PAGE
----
My Nutrition (& Sporting) Journey

Throughout high school, I was constantly comparing myself to other females, striving to be thin. I was counting calories, eating probably 100g carbs, 100g protein, and 40g fat (yikes). Come senior year of high school, I opted out of playing Ice Hockey and Lacrosse, seeking a fitness outlet that I could continue throughout college, on my own time. I tried a CrossFit class and I was HOOKED.

Quickly sucking down the Kool-Aid, I converted to a Paleo diet after being told that sugar was the devil (it’s not). Although I was getting stronger (motor learning), I wasn’t seeing the body composition/performance changes I had hoped for. Reflecting back, my diet at that time was borderline Ketogenic, very high fat, super low carb.

After spectating my first CrossFit Regionals, witnessing women absolutely killing it, and seeing the sea of abs, quadriceps, I knew I wanted to pursue CrossFit more seriously. I began training at a competitive CrossFit gym and was introduced to MyFitnessPal and counting macros. I started tracking, eating about 220g carbs, 60g fat, and 135g protein. This lead to some great body composition changes. After some time, my training volume increased greatly, training 2-3 hours/day, 5x/week. Because I didn’t know any better, I kept the same macros, and for the next couple years when I started seeing the number on the scale go up, or my abs disappear, I would cut away a few more grams of each macronutrient. This quickly led to overtraining and under-eating. I thought the way I felt was normal..constantly beat up, always battling an acute injury.

CrossFit

After competing at the CrossFit Northeast Regionals in May 2017, I left VT and moved to Tennessee for an internship opportunity. Upon arrival, I continued doing CrossFit but not with the same excitement or passion I had before. Slowly, I began dabbling in some of the training methods that I was observing at my internship; plyometrics, sprinting drills, weightlifting derivatives. I asked one of the Weightlifting coaches to help me with my technique and next thing you know, I was signed up for my first Weightlifting meet. I weighed 64kg at the time I signed up, and my new coach told me I would compete as a 69kg lifter. I was shocked. It seemed obvious to me that I would cut 1kg and compete as a 63kg lifter. Nonetheless, I obliged. A few days after the meet, I decided to make the switch to Weightlifting and was told my best chances of competitive success would be as a 69kg lifter.

This meant I had serious weight to gain…commence the eating. I ate pretty much anything I wanted in an attempt to put on this weight…best described as “dirty bulking.” After a few months of this, I finally hit 70.5 kg. I felt shame for my physique, constantly looking at old pictures of myself wishing that body back. There was no doubt that I needed nutritional guidance but I was fearful I would be paying a ton of money for some random internet cheerleader to put me on starvation macros and sacrifice my weightlifting goals. After doing a TON of research; looking for the most knowledgeable and receptive nutrition coach I could find and not able to live in my shame any longer, I contacted Mike Molloy from M2 Performance Nutrition (Jan 2018).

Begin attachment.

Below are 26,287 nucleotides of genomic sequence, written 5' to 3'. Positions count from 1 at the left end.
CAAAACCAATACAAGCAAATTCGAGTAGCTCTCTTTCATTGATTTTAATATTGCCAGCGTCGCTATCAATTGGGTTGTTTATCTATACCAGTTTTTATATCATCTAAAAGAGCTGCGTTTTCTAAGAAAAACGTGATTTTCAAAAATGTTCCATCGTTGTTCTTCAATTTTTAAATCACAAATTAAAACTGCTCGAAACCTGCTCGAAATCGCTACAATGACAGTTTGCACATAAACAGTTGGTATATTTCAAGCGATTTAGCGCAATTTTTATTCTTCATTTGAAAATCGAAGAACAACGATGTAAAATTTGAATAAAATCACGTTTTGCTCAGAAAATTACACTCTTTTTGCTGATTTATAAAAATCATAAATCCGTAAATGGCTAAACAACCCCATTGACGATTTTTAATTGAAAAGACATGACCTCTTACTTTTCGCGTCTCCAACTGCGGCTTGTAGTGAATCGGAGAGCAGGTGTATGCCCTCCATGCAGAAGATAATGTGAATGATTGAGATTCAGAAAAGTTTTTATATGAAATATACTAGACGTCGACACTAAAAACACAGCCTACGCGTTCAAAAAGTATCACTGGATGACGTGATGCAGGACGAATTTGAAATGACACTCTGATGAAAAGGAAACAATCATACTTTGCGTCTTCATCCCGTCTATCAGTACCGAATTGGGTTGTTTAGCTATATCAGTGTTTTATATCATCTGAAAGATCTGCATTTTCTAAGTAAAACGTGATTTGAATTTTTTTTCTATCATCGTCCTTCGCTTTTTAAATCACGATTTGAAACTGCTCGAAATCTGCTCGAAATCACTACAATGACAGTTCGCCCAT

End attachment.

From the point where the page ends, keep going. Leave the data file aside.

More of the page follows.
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I got back on the macro-tracking train, starting around 270g carbs, 140g protein, and 63g fat. Flash forward 8 months later: I was still working with Mike, eating 400g carbs, 155g protein, and 70g fat. Crushing carbs, staying accountable, feeling GREAT during training, and most importantly, abandoning the shame I had for my body. Working with Mike fostered incredible adherence, loyalty, and pride when it comes to my nutritional choices. I decided to stop working with a coach and began managing my own nutrition.

In the spring of 2019, I decided to compete as a 76kg lifter instead of cutting. Without a ton of agency in my training, I was told I needed to fill out the 76kg class entirely if I wanted to compete in it. For weeks, I binge-ate. Looking at my body in the mirror, I didn’t recognize myself, hiding under oversized clothes, massively sabotaging the healthy relationship with my body that I worked so hard to achieve.

Following a meet in May 2019, I was in the darkest place I had ever been. I chose to stop competing in weightlifting and prioritize my mental health.  I wanted to coach, I wanted to ride my mountain bike, I wanted to say “yes” when friends invited me to go on hikes, I needed eating to stop feeling like a job. So I did just THAT. I lost 25lbs in 5 months, never tracking anything (besides a subjective feeling of joy and love for life).

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I am a huge proponent of tracking macros as an effective means to achieving long term performance goals while maintaining a healthy lifestyle. With that said, 6 years later I no longer weigh/measure/track food . Through self-experimentation, I’ve learned a ton (how I respond to certain foods/macronutrients, how my body weight fluctuates, how my body responds to stress, etc.). Now, I continue to read and explore in an attempt to further deepen my understanding of factors that influence the ways we interact with food.

With Love & Strength,

Kristina

 

*for more information on tracking macros or recipes please visit the other pages on my website

 

 

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